This easy to make recipe for Brussels sprouts may convert even the pickiest of vegetable abstainers. Great for a fall or winter dinner and perfect for Christmas dinner.
Hands up who love little baby cabbages.
Whenever I ask this question at any one of my talks, not many people put up their hands.
I never used to like them either. My mother cooked the living daylights out of Brussels sprouts just like her mother. Granny used to say, “Alright, dinner is at 5:00 pm, the roast went in at 12:00 pm, its 1:00 pm, let’s start the sprouts.” Seriously, cooked for hours, they were grey greenish blobs of what was once a vibrant green plant, sitting on your plate in a complete lifeless heap.
During my fourth year of university, in the Winter Vegetable lab, we cooked up the wee sprouts. To my shock and amazement the Smith Family Food of Death was in fact a flavourful vibrant semi firm green orb. Who knew they didn’t taste like sulphur? Not me, or anyone else in my extended family, well at least on my mom’s side.
So I became a born again Brussels sprout eater. And like any good reformed individual I have made it my life’s mission to convince anyone who will listen, how great they are.
Professional Home Economist Tip:
Choose tiny Brussels, they’ll be sweeter and less cabbagy tasting. They should be firm and a beautiful deep shade of green. For cooking times, try to pick all the same size, that way they will be ready at the same time.
Store in an open bag in your crisper and eat them ASAP – the longer they sit around, the stronger they’ll taste, oh, and the stronger they’ll smell when you cook them.
I keep trying to convert my family and friends to come to the Brussels side, but it’s a difficult mission. I love Brussels sprouts steamed and served with a tiny bit of non-hydrogenated margarine. At Christmas I go crazy and serve them with butter. This is the only way my partner Scott will even look at a Brussels sprout. So hopefully you’ll love them this way too.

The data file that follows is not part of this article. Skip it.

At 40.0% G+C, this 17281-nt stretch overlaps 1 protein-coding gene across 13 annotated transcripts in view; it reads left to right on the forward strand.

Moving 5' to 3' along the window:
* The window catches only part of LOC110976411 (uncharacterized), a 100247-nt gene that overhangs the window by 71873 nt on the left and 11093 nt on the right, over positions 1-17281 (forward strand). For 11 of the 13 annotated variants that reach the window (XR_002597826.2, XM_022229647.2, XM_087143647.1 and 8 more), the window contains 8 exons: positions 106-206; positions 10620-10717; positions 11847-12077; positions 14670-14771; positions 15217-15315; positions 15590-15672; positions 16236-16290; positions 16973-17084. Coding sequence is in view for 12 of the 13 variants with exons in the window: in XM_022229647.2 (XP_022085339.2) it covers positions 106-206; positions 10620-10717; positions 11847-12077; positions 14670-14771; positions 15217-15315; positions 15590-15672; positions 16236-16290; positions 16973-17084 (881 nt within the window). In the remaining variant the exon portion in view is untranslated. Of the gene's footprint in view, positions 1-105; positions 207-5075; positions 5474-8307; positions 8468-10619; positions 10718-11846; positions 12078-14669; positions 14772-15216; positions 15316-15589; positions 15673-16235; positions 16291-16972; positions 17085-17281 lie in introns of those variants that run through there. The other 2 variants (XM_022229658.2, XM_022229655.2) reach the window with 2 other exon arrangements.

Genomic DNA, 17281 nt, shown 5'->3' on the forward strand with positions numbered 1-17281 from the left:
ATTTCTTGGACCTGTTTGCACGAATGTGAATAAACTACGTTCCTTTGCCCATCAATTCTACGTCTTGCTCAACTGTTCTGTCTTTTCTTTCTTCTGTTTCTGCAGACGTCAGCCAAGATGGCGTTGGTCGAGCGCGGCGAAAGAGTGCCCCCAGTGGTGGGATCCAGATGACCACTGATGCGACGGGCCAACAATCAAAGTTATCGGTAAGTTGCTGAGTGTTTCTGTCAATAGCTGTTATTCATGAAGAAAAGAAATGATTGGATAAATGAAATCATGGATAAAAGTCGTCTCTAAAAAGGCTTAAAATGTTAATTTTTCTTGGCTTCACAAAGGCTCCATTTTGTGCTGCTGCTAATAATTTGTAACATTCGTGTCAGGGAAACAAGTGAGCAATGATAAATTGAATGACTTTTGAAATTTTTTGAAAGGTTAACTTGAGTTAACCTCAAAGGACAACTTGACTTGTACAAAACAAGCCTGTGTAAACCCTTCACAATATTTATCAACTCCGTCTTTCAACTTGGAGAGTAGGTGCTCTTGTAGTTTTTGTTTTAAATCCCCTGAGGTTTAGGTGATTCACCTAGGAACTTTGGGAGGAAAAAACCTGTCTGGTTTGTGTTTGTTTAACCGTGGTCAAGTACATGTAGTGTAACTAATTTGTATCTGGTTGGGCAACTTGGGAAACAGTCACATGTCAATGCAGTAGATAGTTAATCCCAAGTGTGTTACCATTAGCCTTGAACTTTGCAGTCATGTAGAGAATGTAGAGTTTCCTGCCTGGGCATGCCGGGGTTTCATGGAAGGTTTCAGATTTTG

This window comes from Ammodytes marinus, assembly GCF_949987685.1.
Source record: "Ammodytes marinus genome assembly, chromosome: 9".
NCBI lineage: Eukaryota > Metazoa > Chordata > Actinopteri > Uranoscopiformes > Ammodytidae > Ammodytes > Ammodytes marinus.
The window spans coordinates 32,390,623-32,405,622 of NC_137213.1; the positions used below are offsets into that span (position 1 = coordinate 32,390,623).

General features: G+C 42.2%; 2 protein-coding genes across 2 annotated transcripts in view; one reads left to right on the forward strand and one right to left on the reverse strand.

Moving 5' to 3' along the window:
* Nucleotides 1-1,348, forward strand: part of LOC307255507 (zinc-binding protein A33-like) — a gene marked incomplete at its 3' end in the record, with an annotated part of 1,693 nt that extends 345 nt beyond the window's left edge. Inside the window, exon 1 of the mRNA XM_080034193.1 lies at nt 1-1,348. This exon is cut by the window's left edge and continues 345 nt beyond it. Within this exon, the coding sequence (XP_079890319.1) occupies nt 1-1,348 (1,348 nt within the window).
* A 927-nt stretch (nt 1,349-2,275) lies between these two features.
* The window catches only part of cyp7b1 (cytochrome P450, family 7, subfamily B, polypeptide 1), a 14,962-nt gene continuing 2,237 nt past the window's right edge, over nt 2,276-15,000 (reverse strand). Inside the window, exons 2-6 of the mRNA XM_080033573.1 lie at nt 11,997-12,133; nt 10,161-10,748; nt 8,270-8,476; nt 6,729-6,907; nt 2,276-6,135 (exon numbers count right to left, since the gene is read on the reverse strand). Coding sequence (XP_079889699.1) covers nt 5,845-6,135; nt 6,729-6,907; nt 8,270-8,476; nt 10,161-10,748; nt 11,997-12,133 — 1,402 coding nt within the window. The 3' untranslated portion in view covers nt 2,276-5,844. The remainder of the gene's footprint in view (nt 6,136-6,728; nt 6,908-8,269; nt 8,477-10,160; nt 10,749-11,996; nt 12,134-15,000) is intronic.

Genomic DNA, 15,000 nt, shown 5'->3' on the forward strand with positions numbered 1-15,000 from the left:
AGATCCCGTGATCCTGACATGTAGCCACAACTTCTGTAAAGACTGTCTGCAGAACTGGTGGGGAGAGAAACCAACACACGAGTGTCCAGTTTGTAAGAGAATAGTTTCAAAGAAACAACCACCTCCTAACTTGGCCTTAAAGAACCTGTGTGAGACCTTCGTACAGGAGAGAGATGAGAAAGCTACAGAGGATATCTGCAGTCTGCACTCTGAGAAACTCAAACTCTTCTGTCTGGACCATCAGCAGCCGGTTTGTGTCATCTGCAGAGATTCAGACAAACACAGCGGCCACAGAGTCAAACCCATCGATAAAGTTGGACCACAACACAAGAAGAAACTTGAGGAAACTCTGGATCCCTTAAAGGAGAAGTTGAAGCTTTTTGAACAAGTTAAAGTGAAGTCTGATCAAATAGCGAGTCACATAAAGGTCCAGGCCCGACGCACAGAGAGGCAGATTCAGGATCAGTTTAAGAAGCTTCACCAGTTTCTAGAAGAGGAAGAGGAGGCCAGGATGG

One – 300 g pkg frozen Brussels sprouts or 2 cups (500 mL) fresh
1 tsp (5 mL) canola oil
1 small shallot, minced
2 tbsp (30 mL) dried cranberries
1 tbsp (15 mL) pure maple syrup
1 tbsp (15 mL) balsamic vinegar
- Cook Brussels sprouts according to package instructions or steam fresh ones to desired tenderness. See below on how to Prep them correctly or an alternative to this recipe.
- While they are cooking, heat a medium frying pan over medium heat. Add oil and shallots and sauté for 3-5 minutes or just until they start to turn golden brown.
- Add cranberries and maple syrup. If the Brussels aren’t ready when you are remove the pan from the heat.
- When the Brussels sprouts are cooked, add them to the frying pan to coat with the maple syrup mixture. Drizzle with vinegar, toss, and serve.
Makes 2 cups (500 mL) One serving = ½ cup (125 mL)
One serving contains: 71 Calories, 1.4 g Total Fat, 0 g Sat Fat, 0 g Trans Fat, 48 mg Sodium, 14.2 g Carbs, 2 g Fiber, 8.1 g Sugar, 2 g Protein
Diabetes Food Choice Values Per Serving: 1 Carbohydrate, ½ Fat
Professional Home Economist Tip:
Prep them correctly
Remove outer leaves, wash well under cold running water, cut off a tiny bit of the woody bottom and then either steam whole. Place in a streamer basket in a pot; add water to just below the bottom of the basket, cook on high heat, and stream for 5-8 minutes or until desired tenderness, depending on the size this could be up to 15 minutes, be careful not to overcook .
OR for this recipe cut the Brussels sprouts in half. Set aside. Saute the shallots until starting to turn golden, then add the Brussels Sprouts and continue sauteing until they are tender crisp. Add cranberries and maple syrup and continue sauteing until they are well coated. Drizzle with vinegar, toss and serve.